Social Sharing is the New Future of Sports Marketing
Sponsors Should Focus on Improving the Fan Experience
Hallie Johnston, the group account director of Sports Sponsorships at Momentum Worldwide says, “The real priority for brands should be engaging fan participation in their sponsorships by creating ownable, measurable experiences.” Before, it was practically impossible for a marketing team or brand to reach each person individually or personally at a sporting event. But now, almost everyone has a smart phone and almost everyone has some form of social media, so now brands can look at ways to get each audience member and fan to interact with the sporting event while promoting their brand.
Now that brands know they can interact with their audience, what should they strive towards? “Harnessing technology that can track each fan’s engagement through the course of activation.” This may seem like a great idea with an impossible strategy, but with the advancement of technology comes new tools to use. We now have radio frequency identification wristbands, QR codes on bracelets, Facebook logins, and more! To know how to market, the brand must know who they are marketing to and now we can find out exactly who we need to market to and gain more data than ever before.
Nike Gets Creative with World Cup Sponsorship
Some great examples of this are Nike and Verizon. Nike is not the official sponsor of the World Cup, but they are sponsoring individual teams and players. At the pre-World Cup match, Nike used QR-code wristbands and with it their received data from every single attendee. With this data comes an analysis of the current marketing strategy and an implementation of the results from the new data into a new marketing strategy.
Verizon and the NFL
Verizon took on the challenge of giving every fan their own personal experience with the new NFL Now streaming app. “Verizon personalized each fan’s interests: fans indicated their favorite team, fantasy players, and which videos they like/dislike. Content then dynamically personalized each user’s experience with news, analysis, and highlights. Verizon got it right (Johnston 2).” Who wouldn’t want something that was made just for them? People now feel like they have more control, which they do, and they feel more engaged, which they are. Verizon was able to promote their brand but giving people a fun way to interact in their own personal way.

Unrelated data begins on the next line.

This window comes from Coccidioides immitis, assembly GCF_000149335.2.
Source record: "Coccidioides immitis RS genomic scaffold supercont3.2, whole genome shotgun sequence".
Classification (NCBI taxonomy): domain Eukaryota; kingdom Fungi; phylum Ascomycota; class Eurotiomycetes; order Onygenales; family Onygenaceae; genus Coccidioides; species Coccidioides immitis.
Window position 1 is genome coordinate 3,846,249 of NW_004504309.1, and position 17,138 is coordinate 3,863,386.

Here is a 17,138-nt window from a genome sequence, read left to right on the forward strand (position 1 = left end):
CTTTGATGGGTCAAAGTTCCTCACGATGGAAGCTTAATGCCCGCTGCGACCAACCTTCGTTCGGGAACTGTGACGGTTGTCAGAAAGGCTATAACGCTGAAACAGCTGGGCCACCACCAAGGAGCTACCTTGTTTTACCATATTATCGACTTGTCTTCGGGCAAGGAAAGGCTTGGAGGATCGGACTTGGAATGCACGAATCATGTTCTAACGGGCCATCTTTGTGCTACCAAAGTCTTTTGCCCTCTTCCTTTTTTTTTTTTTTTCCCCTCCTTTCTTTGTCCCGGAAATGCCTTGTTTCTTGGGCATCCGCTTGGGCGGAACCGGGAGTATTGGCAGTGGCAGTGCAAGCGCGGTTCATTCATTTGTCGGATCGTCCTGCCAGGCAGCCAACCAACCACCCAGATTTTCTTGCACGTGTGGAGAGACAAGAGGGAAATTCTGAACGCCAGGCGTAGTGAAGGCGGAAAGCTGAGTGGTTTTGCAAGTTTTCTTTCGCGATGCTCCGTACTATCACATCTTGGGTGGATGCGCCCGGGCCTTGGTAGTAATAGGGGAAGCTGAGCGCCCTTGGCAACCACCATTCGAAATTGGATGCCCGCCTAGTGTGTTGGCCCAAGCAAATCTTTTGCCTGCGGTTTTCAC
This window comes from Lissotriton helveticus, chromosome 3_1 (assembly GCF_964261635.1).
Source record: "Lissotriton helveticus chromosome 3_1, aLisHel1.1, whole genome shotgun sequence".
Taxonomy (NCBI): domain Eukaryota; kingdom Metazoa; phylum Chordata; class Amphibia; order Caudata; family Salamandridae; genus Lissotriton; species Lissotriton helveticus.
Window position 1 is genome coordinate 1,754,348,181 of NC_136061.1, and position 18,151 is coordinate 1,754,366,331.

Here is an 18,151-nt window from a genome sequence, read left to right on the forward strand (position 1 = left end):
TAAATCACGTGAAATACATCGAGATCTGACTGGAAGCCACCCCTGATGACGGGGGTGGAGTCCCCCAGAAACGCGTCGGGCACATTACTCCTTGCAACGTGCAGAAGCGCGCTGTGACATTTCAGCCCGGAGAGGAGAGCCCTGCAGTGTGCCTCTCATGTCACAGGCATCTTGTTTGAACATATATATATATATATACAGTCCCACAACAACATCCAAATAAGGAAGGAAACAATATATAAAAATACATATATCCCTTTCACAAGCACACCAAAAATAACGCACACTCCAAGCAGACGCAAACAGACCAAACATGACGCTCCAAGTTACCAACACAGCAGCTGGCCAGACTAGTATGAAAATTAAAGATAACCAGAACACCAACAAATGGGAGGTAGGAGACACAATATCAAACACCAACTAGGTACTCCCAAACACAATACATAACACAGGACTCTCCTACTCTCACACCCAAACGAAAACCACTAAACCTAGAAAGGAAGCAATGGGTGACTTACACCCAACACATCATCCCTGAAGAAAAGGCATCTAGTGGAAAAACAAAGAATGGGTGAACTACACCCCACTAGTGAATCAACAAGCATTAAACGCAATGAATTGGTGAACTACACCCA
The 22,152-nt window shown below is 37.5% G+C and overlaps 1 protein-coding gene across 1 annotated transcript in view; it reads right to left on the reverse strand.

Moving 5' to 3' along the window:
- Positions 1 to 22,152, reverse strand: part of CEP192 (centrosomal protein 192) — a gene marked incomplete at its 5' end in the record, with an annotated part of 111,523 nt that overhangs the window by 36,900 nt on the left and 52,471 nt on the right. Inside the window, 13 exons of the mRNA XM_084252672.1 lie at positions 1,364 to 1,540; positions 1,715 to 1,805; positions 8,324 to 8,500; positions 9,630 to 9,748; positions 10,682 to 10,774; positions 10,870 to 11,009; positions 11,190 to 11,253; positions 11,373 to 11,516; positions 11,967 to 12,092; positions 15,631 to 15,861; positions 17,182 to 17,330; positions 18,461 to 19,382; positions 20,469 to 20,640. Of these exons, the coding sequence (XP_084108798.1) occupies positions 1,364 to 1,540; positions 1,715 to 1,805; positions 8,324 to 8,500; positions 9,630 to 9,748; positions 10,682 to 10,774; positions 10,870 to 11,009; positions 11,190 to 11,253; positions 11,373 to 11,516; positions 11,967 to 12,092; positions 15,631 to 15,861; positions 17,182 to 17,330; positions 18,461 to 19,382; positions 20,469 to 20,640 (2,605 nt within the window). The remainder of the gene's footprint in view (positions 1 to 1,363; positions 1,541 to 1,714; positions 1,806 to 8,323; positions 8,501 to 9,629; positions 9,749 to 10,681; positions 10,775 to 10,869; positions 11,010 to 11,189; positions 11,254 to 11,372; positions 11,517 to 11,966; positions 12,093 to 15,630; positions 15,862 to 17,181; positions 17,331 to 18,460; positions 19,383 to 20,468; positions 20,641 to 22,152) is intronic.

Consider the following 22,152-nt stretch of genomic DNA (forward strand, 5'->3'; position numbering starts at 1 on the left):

How can other brands achieve this when they are sponsoring different sports leagues, teams, and players? The first thing is changing how you view your target audience and what is crucial information. Johnston says, “Make it your goal to improve the attendee experience. Give personal memories instead of mass messaging.” People don’t care anymore if the brand name is on a billboard or on a tiny logo on their shirt. Fans want something that changes their experience and makes their time at the sporting event more than just watching a game. Next, companies need not reach the world, because if you fly too high in the sky with a plane to see earth, no one can see you. You must learn to engagement people personally as much as possible and make then feel like they are contributing and interacting with the sporting event. “Finally, explore technology opportunities through the lens of whether they measure your new goals and desired fan behaviors.” Technology has advanced so far and so rapidly, and continues to grow and evolve, that we need to look at what it can do for us, how it can benefit us. Technology is a tool and a tool is only as useful as the person using it; brands can do great things at major events like the Super Bowl or the World Cup if they do it right.
Sports sponsorships are difficult to understand because a brand pays a sports league, team, or player to use or promote their product or service. The brand must learn how to engage the audience more than a sign or logo on a shirt. It is the brands responsibility to have the best ROI they can have, and they can do this with social sharing.
Blog Post Written by Samford University student Cameron Kostoff.